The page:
I think about my kind of learning and put it up against what my classroom teachers often did: make us memorize "facts," spelling and vocabulary lists, grammar rules, and so forth.
There's simply no contest. Give me the books any day. I will read them. I will learn (painlessly). I will remember what I have learned. I will be able to tell and teach others.
Education – real education – is so much more, so different from memorizing and organizing data! I want children to know not only facts, but the reasons for things, the stories behind the facts, how the facts fit together.
I want them to gain discernment and wisdom. I want them to acquire the ability to place current events – their lives – in the context of today and of world history. I think learning by reading uniquely fosters this, in a way that memorized lists do not.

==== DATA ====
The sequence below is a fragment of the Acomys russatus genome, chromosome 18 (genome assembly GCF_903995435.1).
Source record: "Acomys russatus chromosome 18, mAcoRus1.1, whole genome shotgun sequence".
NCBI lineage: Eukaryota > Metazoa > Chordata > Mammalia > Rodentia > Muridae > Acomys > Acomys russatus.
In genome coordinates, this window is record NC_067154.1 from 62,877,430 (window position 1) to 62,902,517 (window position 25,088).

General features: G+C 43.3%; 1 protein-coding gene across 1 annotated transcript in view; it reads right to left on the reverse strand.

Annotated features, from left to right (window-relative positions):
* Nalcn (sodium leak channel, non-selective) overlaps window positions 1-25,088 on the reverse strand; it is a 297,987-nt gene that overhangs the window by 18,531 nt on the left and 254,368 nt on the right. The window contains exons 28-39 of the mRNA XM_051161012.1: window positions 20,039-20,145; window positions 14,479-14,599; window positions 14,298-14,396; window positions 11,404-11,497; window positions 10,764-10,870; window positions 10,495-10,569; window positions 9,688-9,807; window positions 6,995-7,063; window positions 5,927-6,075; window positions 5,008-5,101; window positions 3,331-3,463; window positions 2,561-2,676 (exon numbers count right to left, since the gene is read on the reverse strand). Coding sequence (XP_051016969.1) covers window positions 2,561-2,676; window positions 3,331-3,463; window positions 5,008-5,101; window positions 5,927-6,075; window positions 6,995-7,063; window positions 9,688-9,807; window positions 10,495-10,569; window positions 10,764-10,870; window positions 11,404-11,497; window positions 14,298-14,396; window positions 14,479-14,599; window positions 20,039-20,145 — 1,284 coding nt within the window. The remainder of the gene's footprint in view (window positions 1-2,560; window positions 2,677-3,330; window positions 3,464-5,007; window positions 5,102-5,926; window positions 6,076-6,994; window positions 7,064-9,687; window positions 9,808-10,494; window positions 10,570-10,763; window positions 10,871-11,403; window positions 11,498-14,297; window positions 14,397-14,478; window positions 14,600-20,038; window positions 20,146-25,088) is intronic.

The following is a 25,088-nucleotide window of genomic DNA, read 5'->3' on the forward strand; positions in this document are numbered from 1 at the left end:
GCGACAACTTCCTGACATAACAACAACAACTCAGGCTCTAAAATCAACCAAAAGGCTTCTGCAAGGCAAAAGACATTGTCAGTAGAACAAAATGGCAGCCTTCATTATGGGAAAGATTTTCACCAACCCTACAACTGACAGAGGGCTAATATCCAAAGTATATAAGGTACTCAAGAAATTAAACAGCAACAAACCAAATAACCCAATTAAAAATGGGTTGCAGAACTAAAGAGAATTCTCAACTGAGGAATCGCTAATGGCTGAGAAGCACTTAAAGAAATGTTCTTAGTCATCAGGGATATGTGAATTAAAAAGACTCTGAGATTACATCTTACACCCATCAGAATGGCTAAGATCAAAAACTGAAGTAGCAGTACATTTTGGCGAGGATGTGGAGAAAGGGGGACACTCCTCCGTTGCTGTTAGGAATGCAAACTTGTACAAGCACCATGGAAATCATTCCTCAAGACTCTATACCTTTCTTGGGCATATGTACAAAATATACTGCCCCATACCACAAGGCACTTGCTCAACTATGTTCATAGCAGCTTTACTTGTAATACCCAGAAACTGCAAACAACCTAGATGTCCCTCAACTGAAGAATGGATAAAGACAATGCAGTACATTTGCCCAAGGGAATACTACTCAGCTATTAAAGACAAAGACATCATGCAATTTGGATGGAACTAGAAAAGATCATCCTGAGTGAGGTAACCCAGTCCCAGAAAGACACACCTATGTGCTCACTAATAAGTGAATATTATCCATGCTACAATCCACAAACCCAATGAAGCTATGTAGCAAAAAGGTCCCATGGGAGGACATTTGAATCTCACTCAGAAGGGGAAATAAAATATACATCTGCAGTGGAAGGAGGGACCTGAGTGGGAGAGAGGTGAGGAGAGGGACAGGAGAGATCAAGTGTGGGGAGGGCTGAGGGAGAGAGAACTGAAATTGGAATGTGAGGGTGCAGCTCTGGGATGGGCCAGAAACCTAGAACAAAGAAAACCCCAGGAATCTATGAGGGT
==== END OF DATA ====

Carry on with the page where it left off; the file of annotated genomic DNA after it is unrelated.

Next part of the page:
Right from the start, I wanted to focus on books that place heroes in front of students, people who made a difference in the world.
I don't care if they are people who touched the lives of thousands, like Gandhi or Mother Teresa, or touched the lives of two, like the mother of one special-needs child, who ministers to her husband as well.
I want children – students – to understand that they can make a difference.
I want to inspire them: "God has given you a special role in this world. You can make a difference. Follow Him, find your special place, and fill it."
And so I focus on biographies and the stories of people who make a difference in the lives of others.
Because this is so central to what Sonlight is all about, you will find a dozen or more such books in almost all of Sonlight's programs. That's why the main books in each history program (the "spines" that support the rest) rely heavily on the stories of people. That's why we include missionary biographies in every program, and additional biographies.
People can make a difference. That includes you, and that includes your children.